On the Icefields Parkway itself, there are many places to stop.
Bow Lake, Mistaya Canyon, Peyto Lake, the Icefields Center, Athabasca, and Sunwapta Falls, many views of the mountains, Parker Ridge (if the trails are open) and, for the explorers, Panther Falls and the Falls of Beauty Creek. Finding the last two is a little of a challenge.

At Peyto Lake there is a short extension hike to the Bow Summit where one can look north and south for lovely views, particularly of the Mistaya Valley.

Once in Jasper there are several objectives worth the effort. I personally like visiting the Angel Glacier and Mount Edith Cavell.
If the trail is open, head up toward Cavell Meadows and climb high enough to see the surface of the Angel Glacier so you can see the origin of that tongue of ice that drapes over the side of the cirque.

Then there is the Whistler reached by a Swiss-designed aerial cable lift, Maligne Canyon, and Maligne Lake. (Or a lung buster of a hike up the side.)

And last, but certainly not least, if time permits, drive west from Jasper into British Columbia for a view of Mt. Robson, the highest peak in the Canadian Rockies. Robson towers some 8,000 feet above Kinney Lake on its southern flank. I remember standing there trying to figure out just where the top was. It was a loooong ways up there!!

This is sort of a quick run-through of the highlights I personally have enjoyed in the past.

There does not seem to be time on this itinerary to reach my favorite destinations because each requires a long hike.

For those of you planning a longer trip, with a desire to get on the trails, there are so many that Brian Patton and Bart Robinson have put in many hundreds of hours compiling the hikers' bible for the Rockies: The Canadian Rockies Trail Guide.

My favorite walk takes some doing to reach, but it is the Whaleback Trail that lies to the west of the upper reaches of the Yoho River Valley.

The Iceline Trail that ascends the Yoho Valley opposite Takkakaw Falls is a good one, too. It can actually be crowded on a sunny Sunday.

All in all, there is a lot to see out there, and I have not even mentioned my favorite destination of them all: Lake O'Hara. Getting there takes planning and a little luck because admission is limited and a fee is involved.




bob_brown is offline  
Reply With Quote
Apr 2nd, 2008, 08:36 PM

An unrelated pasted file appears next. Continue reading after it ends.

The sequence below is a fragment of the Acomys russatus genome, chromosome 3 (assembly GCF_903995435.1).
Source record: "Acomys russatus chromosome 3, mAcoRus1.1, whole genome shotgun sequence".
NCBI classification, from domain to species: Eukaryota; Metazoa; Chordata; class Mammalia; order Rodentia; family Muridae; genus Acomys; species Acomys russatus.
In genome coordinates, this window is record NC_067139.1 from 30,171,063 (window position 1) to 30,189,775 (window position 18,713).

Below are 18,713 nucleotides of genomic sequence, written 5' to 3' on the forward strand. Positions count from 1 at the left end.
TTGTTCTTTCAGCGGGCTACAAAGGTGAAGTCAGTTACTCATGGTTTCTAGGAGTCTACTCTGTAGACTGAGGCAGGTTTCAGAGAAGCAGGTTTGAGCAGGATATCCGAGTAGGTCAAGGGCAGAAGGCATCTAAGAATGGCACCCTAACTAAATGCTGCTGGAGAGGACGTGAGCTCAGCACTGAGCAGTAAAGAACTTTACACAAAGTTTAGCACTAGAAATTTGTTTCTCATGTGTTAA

#10
Original Poster
 
Join Date: Jan 2007
Posts: 55
Thanks everyone for your helpful comments! Especially, Bob, thanks for sharing all your wonderful experiences. Your suggestions are greatly appreciated! I'm just sorry we don't have enough time to do it as in depth as I would like.
dw732 is offline  
Reply With Quote
Apr 2nd, 2008, 11:28 PM
  #11
 
Join Date: Feb 2003
Posts: 169
I live in Edmonton and we're in Jasper at least once a year, twice most years; we've also been to Banff many times both in the winter and the summer, and we've visited Waterton and Field/Yoho as well. My suggestion is to focus on one or two destinations and get some quality experiences, rather than trying to cram all of the parks in.

I would, if I weren't a "local" do longer stays in either Jasper + Banff, or Jasper + Waterton (I am very partial to Jasper, we consider it our second home) and get in some of the really pretty hikes in both locations. Believe it or not, although the parks are all in the Canadian Rockies, there are pronounced differences in the looks/configuration of the mountains from park to park, as well as climatic and latitudinal differences in the flora in each park.

Just my two cents' worth.
luna is offline  
Reply With Quote
Apr 3rd, 2008, 01:45 AM
  #12
 
Join Date: Jan 2003
Posts: 2,121
Thanks very much, Bob, and everyone.
April is offline  
Reply With Quote
 


Thread Tools
Search this Thread
Posting Rules
You may not post new threads
You may not post replies
You may not post attachments
You may not edit your posts

BB code is On
Smilies are On
[IMG] code is On
HTML code is Off
Trackbacks are Off
Pingbacks are Off
Refbacks are On


FODOR'S VIDEO

All times are GMT -8. The time now is 03:22 AM.